This last method is the easiest way to do it for the average shooter. Trueing the software by changing muzzle velocity is the default way for most software, but it bends the curve unnaturally.

Chronographs have gotten better, and I most often use the LabRadar and MagnetoSpeed. Their numbers are outstanding, so why begin by changing these measured values? Rather, start off adjusting the BC first and then make minor tweaks to the muzzle velocity if necessary. A host of variables affects the BC, so adjust this number first.

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The chart for determining typical wind formula and constants is a useful reference tool.

The mph of a rifle is a value based on the bullet shot and derives from the G1 BC. I use G1 BC numbers in most of my software (I don’t subscribe to the idea that you must use G7). Nevertheless, most of the software I run is not G-dependent. The first number in the G1 BC is, in fact, the mph value. Consequently, if I use a bullet with a BC G1 of .583, I have a 5 mph gun. So, for every 5 mph, my bullet will follow this pattern:

YardsMil
1000.1
2000.2
3000.3
4000.4
5000.5
600*0.6

(*Beyond 600 yards, there’s a minor variation in these numbers.)

We always use this method in precision rifle shooting, and we have values for those shooting MOA-based scopes (this is a bit more complicated). For a 10 mph wind, double these values — quick and simple.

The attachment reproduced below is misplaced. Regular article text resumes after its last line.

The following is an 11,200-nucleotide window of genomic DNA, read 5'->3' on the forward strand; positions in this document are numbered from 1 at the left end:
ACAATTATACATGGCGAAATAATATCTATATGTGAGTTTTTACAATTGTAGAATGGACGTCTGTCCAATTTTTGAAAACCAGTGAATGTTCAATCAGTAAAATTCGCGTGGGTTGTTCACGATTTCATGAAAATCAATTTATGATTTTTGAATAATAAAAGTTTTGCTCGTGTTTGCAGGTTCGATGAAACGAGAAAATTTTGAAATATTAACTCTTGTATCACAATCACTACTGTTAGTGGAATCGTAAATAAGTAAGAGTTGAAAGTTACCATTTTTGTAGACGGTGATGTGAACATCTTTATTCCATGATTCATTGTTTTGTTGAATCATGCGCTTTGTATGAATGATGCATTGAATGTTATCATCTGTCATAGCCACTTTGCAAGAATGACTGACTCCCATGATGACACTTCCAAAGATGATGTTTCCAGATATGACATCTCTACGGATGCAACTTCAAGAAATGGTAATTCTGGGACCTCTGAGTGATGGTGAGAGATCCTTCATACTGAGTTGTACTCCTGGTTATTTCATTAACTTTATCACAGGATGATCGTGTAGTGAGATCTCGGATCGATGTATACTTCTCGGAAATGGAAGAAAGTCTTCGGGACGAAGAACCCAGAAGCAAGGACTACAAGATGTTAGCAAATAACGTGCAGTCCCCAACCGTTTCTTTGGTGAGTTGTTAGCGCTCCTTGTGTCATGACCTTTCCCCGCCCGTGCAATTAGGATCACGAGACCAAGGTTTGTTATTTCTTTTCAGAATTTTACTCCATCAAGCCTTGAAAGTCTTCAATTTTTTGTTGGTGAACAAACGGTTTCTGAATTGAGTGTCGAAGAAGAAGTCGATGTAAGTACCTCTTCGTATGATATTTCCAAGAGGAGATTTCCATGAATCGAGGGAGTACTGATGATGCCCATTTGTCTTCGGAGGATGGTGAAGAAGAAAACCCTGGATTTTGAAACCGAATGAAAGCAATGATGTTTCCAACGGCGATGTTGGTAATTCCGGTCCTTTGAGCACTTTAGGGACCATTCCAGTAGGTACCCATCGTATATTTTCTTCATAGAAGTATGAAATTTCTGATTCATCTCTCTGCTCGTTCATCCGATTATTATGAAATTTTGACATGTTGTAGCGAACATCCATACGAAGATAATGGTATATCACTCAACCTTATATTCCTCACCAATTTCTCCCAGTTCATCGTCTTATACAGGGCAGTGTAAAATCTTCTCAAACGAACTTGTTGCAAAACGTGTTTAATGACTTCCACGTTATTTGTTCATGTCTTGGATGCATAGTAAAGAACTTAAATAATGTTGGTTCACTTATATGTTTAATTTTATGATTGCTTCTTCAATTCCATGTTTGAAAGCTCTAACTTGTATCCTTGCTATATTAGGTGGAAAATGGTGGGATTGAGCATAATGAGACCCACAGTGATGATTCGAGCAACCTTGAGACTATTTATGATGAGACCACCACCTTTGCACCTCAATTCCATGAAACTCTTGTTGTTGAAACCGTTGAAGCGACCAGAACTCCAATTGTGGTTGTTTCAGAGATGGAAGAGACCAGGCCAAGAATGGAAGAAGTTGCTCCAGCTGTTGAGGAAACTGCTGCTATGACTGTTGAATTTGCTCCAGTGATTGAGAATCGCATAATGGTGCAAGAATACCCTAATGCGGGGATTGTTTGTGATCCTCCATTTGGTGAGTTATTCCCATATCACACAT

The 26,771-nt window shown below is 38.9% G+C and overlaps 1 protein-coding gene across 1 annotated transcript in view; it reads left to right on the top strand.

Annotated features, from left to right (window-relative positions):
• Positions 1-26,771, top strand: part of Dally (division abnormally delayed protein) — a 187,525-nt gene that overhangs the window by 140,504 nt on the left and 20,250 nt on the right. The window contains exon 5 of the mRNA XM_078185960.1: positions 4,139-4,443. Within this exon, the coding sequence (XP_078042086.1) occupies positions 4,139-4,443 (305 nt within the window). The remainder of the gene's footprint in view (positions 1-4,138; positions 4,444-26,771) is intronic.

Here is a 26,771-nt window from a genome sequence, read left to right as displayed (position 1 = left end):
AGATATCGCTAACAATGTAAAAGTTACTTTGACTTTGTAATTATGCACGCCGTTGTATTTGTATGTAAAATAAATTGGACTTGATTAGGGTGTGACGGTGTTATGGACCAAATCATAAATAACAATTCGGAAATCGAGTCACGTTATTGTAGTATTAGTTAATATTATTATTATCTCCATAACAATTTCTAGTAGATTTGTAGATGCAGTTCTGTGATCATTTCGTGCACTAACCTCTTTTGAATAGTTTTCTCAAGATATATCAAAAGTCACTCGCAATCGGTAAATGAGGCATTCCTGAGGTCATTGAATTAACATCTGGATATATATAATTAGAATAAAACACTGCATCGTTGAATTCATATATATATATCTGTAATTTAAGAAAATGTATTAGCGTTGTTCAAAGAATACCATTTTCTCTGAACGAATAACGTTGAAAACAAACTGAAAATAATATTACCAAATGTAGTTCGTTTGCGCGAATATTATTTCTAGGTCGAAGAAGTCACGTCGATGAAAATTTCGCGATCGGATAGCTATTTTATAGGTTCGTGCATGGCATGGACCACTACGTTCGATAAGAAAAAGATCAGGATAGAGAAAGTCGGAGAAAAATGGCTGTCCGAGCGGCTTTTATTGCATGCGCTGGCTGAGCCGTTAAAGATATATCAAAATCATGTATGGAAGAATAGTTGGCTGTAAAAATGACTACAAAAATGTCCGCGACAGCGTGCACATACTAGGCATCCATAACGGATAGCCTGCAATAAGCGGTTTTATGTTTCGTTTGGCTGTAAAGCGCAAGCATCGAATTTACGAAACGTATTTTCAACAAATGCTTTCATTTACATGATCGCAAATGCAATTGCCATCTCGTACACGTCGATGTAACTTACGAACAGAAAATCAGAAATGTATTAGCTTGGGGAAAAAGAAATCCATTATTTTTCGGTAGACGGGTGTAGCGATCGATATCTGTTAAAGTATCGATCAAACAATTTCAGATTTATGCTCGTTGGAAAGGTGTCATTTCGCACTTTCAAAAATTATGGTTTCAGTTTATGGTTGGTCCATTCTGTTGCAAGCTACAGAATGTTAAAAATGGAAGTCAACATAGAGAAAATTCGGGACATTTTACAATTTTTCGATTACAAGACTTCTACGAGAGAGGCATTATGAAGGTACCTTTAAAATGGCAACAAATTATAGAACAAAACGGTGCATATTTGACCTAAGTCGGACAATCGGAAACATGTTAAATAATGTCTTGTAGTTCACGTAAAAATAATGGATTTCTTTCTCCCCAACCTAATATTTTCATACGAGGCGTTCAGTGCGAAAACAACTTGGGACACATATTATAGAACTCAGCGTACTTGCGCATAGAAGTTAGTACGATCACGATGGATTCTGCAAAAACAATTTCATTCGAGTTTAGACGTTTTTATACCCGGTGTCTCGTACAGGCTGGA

When you tweak the software, align the numbers to match the chart on the previous page. So, 500 yards should read 0.5 mil for a 5 mph wind. Mils are preferred over MOA for shooting the wind call because they’re easier to work with.

Methodology

You’re not adjusting the BC as much as you are changing whole numbers. So, your .58 BC is not going to become 0.6, but it might be 0.56 versus the 0.58 printed on the box. That will help align the ballistic curve in your software. It’s a better method than starting off with the muzzle velocity.

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Wind value scale.

Fire a group at 800 yards. Before changing the muzzle velocity to line up the curve, adjust the BC numbers just a bit. Get the curve to match at this distance. If you notice any errors in the short-range data, change the muzzle velocity to line it up and complete the curve. Most likely, it will be a small change — about 25 to 50 fps, but not much more. Changing the verified muzzle velocity beyond 100 fps risks some potential errors. Eight hundred yards is the simplest distance to adjust your software so that it trues the curve from 100 to 1,000 yards.

Finally, BCs are manipulated by velocity. The more speed, the higher the BC number. So, if you’re shooting a cartridge designed around 2,800 fps, and your rifle system is shooting only that bullet at 2,650, it’s not going to have the “advertised” BC. It will become a lower number.
Understanding this will help you adjust the value. Observe how your velocity changes the BC value. Then, start by moving the middle number up or down based on that speed. It’s pretty simple once you get the hang of it.

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Although the concept of doping the wind within 1 mph across the bullet’s entire path to the target can sound daunting, it’s a thing of beauty when it all comes together.

We can get very technical in this area, but the easier we can make it, the faster you will be able to dope the wind at distance. After all, wind is the great equalizer.

The article originally appeared in the May 2019 issue of Gun Digest the Magazine.